Posts Tagged ‘Hell Gate Bridge’

Two beautiful bridges of an older New York

June 10, 2013

Most New Yorkers have never crossed either of these beauties.

Hell Gate Bridge, which has connected Queens and Randalls/Wards Island since 1916, is used by railroads only.

Hellgatebridgepostcard

High Bridge, built in 1848 and spanning the Harlem River between Upper Manhattan and the South Bronx, has been closed since 1970.

It’s supposed to reopen to pedestrians in 2014 after a lengthy renovation—fingers crossed!

Highbridgepostcard

In the meantime, there are ways to experience them up close though. To really absorb the loveliness of the Hell Gate, head to Astoria Park, particularly the enormous public pool there. The bridge looms large in the background.

High Bridge is a little trickier. Highbridge Park in the Bronx affords wonderful views, and you can get close to the iron bars that blocks access to the bridge’s pedestrian walkway.

Bridges and barracks in an East River postcard

January 4, 2013

This 1940s technicolor postcard shows the sturdy Triborough (aka the Robert F. Kennedy) Bridge in the foreground and the stunning Hell Gate Bridge, which carries rail traffic, behind it.

It’s only one leg of the Triborough though; the bridge connects the Bronx to Manhattan to Queens—leapfrogging over the joined-via-landfill Randall’s and Ward’s Islands.

Triboroandhellgatepostcard

I’m curious about the barracks-like white and red buildings in the background on what looks like Randall’s and Ward’s Islands. In the 1930s, the island became home to a psychiatric hospital that still operates today; it replaced an older insane asylum.

Are these barracks part of the psych hospital—or used as housing for some other group of people the city didn’t want in Manhattan or the the other boroughs?

New York is a hell of a town

October 22, 2009

More than a few city neighborhoods currently or used to start with “Hell.” Hell’s Kitchen is the most famous—and enduring. (C’mon, does anyone really call it Clinton?)

The nabe’s moniker but it may have first been used in the late 1800s to describe the revolting slums and ferocious gangs in the West 30s and 40s.

Hellgatebridgepostcard

Hell Gate is the name of the once-dangerous tidal strait separating Astoria from Randall’s Island. It’s also a lovely bridge that connects these two land masses across the East River.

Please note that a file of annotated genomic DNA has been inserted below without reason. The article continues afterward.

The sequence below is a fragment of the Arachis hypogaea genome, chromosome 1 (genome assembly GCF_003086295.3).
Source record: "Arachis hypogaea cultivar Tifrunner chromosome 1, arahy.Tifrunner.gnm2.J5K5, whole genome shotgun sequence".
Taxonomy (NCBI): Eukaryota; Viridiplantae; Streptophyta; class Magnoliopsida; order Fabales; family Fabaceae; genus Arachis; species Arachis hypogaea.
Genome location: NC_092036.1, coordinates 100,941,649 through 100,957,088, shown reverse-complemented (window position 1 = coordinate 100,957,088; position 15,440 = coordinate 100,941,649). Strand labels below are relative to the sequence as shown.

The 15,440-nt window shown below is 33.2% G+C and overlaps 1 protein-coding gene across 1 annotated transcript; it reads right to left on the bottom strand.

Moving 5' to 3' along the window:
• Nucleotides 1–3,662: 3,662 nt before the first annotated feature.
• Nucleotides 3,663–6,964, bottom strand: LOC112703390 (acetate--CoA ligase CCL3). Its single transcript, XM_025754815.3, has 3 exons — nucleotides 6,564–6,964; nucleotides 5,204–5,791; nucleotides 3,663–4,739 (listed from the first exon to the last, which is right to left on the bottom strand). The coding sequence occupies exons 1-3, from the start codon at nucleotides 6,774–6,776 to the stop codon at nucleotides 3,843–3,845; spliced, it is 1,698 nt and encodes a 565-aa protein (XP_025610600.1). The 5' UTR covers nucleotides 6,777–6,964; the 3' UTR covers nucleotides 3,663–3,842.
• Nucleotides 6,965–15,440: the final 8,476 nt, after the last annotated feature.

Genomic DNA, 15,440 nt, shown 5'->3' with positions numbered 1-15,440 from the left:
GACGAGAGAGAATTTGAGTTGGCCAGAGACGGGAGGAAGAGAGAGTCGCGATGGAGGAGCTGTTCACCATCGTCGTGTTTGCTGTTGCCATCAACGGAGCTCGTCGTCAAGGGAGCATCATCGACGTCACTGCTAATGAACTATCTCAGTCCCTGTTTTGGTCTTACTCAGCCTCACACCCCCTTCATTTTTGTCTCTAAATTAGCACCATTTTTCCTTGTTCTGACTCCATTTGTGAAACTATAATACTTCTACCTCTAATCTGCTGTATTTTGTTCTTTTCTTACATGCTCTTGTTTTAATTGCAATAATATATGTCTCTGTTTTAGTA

Was Hell Gate once the name of the neighborhood on the Manhattan side of the East River too? I’m not sure, but maybe—there’s a Hell Gate Station post office on East 110th Street.

Hellgatepostoffice

And let’s not forget the fantastically named Hell’s Hundred Acres, a gritty term for pre-1970s Soho. The beautiful cast-iron buildings that today house million-dollar lofts were used for decades as warehouses and manufacturing sites. 

Hellshundredacresfire

Safety codes weren’t followed and the buildings allowed to deteriorate, so they often went up in flames—hence the nickname. This photo documents a 1958 fire in a Wooster Street factory that killed six firefighters. Hell’s Hundred Acres indeed.

An airplane view of two East River bridges

April 10, 2009

The Hell Gate and Triborough Bridges—spanking-new and gleaming in this technical postcard—connect Astoria to Ward’s and Randall’s Islands. The islands are two separate entities here, but they’ve long since been united into one island via landfill.

triboroughbridge

It’s a strange view: Manhattan and the Bronx look like pastoral, barely populated villages. Astoria, on the other hand, comes off as an industrial wasteland.

The Triborough Bridge was renamed the Robert F. Kennedy Bridge in 2008. I hope they don’t rename the Hell Gate; it’s too colorful a name to lose.

Cooling off Under the Hell Gate Bridge

June 8, 2008

With this blistering heat wave baking the city, don’t you wish you could spend a lazy day at the Astoria Pool? Here it is in 1936, the year the pool opened. If you look closely, you can see that some of the boys are wearing swim trunks, while others are dressed in the two-piece tank suit that was the fashion in the teens and 1920s. 

Photo: New York City Department of Parks and Recreation


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